We moved this morning from the hacienda to our Base Camp for Antisana, where we pitched a bunch of tents in the rolling meadows at the base of the peak. After a little bit of afternoon napping, we donned our thinking caps and filled the evening hours refreshing our knowledge on knots and practiced a crevasse rescue scenario around camp. This was followed by an incredible pasta dinner cooked by fellow guide Steve Gately. If he wasn’t such a good guide, he’d make a pretty good chef!
With full bellies, we crawled in to our sleeping bags to get another good night of rest. Tomorrow morning we’ll head out to the toe of Antisana’s glaciers for more training in the field.
Stay tuned for updates tomorrow as we prepare for our second summit attempt!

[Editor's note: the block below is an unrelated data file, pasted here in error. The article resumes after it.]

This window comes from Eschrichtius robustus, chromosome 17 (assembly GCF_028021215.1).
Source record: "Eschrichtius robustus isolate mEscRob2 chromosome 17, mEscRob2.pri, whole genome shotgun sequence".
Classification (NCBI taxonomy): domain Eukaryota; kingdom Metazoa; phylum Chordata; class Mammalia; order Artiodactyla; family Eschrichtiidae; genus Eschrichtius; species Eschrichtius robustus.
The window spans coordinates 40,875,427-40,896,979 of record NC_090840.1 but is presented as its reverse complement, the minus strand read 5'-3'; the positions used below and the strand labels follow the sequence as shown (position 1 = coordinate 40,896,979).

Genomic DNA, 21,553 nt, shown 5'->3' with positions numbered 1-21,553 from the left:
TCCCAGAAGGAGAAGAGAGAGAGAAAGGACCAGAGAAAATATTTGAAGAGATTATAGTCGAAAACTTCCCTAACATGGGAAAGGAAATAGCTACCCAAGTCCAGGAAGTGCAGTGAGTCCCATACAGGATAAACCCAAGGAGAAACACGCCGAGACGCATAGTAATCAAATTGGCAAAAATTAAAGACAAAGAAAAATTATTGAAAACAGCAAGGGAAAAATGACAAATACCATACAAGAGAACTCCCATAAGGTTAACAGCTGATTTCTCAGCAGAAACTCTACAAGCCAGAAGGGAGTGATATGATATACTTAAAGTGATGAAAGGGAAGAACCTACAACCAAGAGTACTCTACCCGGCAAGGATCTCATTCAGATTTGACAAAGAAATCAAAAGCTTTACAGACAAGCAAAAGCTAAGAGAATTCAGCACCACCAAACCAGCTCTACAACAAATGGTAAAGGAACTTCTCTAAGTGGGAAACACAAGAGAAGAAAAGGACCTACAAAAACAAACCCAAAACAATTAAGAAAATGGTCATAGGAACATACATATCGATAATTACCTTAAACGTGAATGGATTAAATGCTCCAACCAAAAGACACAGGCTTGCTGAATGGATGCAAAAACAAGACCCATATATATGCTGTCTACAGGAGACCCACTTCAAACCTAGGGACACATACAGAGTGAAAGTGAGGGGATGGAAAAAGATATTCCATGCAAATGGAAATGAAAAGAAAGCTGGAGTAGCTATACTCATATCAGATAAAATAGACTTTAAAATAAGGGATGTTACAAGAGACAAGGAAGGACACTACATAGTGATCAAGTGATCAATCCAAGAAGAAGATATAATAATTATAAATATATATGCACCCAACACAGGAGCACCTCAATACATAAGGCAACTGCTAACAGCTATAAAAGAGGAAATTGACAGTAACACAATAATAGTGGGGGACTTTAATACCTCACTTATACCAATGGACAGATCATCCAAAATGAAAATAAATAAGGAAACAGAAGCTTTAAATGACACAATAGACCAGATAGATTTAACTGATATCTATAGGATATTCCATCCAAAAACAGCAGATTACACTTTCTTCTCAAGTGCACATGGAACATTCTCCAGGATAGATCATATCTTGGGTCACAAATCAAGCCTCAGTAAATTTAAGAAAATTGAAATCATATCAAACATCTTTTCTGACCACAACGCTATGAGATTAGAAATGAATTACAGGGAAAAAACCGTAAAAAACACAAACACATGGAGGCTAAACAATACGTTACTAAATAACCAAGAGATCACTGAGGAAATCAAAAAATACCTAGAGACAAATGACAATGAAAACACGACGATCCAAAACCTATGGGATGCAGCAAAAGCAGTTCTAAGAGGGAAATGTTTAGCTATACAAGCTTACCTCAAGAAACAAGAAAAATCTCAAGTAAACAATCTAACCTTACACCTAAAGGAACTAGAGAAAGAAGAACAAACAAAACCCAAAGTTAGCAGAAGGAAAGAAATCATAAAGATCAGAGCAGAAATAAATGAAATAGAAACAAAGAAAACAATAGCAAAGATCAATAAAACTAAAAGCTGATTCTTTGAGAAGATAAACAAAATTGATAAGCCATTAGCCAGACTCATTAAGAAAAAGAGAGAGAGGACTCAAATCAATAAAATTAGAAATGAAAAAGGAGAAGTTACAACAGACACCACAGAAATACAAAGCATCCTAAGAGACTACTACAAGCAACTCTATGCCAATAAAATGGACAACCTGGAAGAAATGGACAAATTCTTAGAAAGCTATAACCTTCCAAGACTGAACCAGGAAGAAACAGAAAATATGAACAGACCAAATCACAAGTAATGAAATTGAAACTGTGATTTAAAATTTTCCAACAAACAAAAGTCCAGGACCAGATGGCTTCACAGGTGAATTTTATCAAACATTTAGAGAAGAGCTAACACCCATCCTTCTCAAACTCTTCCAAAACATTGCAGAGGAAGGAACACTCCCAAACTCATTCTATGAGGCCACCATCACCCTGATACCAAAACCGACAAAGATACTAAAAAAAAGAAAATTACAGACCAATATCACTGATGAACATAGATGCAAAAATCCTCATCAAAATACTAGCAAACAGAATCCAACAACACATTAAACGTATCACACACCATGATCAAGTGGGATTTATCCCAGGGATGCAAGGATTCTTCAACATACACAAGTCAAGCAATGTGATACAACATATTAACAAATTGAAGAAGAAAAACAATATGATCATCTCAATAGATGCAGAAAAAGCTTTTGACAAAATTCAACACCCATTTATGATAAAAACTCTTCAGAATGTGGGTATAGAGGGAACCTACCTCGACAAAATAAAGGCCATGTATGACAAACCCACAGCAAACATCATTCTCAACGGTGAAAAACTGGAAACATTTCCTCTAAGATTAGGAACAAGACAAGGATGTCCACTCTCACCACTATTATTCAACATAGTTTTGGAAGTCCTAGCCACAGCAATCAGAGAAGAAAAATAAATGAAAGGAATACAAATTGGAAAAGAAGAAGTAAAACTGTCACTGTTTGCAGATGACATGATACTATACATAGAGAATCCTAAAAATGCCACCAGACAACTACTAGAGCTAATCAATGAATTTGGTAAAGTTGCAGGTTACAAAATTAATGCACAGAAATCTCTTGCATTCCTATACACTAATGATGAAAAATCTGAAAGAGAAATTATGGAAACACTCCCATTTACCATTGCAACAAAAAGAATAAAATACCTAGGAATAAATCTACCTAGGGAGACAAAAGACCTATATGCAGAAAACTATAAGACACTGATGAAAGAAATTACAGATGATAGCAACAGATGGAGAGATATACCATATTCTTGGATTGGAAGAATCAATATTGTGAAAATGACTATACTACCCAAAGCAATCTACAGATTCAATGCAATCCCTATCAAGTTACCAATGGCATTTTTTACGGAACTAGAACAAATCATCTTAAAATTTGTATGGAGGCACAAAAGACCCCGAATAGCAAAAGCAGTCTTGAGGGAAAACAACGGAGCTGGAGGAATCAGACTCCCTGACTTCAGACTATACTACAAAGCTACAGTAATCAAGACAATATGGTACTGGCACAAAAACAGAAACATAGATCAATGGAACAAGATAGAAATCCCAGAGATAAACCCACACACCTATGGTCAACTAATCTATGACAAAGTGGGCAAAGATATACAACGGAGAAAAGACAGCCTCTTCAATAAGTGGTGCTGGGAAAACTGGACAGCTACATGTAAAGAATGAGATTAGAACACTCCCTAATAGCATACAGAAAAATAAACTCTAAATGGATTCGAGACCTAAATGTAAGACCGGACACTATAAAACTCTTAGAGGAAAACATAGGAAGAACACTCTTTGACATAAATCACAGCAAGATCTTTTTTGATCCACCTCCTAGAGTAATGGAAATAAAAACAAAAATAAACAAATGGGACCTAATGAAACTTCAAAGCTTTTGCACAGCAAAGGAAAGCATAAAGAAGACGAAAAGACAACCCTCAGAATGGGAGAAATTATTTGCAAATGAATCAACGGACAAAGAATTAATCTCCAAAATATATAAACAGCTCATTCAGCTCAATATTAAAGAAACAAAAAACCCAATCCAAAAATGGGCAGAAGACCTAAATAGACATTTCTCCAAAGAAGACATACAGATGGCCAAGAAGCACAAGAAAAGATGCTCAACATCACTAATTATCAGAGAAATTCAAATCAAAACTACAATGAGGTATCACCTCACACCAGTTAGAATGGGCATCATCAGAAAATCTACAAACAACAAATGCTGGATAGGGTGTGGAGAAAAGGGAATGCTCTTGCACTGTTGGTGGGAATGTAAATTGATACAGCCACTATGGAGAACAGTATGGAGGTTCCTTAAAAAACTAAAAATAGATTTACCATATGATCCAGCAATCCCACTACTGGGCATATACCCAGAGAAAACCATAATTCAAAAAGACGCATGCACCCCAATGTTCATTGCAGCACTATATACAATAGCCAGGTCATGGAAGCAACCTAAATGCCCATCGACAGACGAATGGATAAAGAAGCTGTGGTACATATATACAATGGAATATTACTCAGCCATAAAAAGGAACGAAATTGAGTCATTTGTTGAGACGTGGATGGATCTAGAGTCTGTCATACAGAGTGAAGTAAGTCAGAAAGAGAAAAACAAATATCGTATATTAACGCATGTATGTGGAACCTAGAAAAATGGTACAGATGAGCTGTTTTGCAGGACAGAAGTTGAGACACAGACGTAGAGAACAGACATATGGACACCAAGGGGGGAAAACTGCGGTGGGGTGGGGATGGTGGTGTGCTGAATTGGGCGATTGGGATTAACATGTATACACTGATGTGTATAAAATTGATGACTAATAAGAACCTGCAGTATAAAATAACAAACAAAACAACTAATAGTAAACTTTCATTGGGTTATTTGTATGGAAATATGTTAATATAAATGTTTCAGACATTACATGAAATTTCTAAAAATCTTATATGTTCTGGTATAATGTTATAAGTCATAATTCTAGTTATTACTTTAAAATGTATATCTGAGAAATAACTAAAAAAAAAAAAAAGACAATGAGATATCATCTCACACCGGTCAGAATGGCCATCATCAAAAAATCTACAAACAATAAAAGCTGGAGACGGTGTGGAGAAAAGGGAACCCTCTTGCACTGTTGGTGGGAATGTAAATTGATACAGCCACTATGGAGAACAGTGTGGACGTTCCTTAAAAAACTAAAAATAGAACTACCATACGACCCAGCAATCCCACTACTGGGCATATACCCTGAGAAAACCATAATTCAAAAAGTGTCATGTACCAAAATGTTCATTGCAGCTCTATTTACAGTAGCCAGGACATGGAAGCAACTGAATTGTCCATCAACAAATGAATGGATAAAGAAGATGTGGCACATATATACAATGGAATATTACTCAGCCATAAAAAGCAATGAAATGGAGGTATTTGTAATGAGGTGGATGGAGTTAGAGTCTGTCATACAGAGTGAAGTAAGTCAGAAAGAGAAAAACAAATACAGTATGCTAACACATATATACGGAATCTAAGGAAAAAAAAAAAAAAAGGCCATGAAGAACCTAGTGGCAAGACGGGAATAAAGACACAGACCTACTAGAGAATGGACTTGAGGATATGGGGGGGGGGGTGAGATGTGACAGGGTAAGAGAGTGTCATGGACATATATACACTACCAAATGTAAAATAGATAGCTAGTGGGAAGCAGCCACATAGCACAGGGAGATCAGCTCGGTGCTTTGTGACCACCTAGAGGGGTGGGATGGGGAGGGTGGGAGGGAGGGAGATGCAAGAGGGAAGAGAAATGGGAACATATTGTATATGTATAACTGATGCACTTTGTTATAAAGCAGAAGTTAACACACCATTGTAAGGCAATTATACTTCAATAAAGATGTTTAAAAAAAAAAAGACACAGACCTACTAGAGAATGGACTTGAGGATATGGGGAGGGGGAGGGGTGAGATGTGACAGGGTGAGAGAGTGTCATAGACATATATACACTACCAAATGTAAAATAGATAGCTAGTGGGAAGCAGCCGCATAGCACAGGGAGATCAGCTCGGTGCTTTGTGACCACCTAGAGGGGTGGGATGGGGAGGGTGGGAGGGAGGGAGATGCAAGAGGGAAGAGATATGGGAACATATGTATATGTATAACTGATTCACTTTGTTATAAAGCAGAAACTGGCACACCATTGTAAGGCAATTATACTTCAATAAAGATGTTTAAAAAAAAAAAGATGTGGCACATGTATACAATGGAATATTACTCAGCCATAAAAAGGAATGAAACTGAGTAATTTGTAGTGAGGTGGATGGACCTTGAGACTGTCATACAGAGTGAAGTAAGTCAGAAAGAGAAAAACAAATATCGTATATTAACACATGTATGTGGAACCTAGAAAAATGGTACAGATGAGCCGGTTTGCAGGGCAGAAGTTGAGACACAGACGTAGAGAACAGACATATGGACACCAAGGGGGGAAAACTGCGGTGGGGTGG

RMI Guides Nick Hunt and Steve Gately, and the rest of the Ecuador Team
January 30, 2017
Cumbre! Today we successfully summited Cayambe, our first big objective of this seminar.
We woke up this morning (last night?) at 11PM and were greeted with the closest thing to ideal climbing conditions: clear skies, no wind, and cool temperatures. Whatever sacrifices were made to the weather gods last night clearly worked out for us!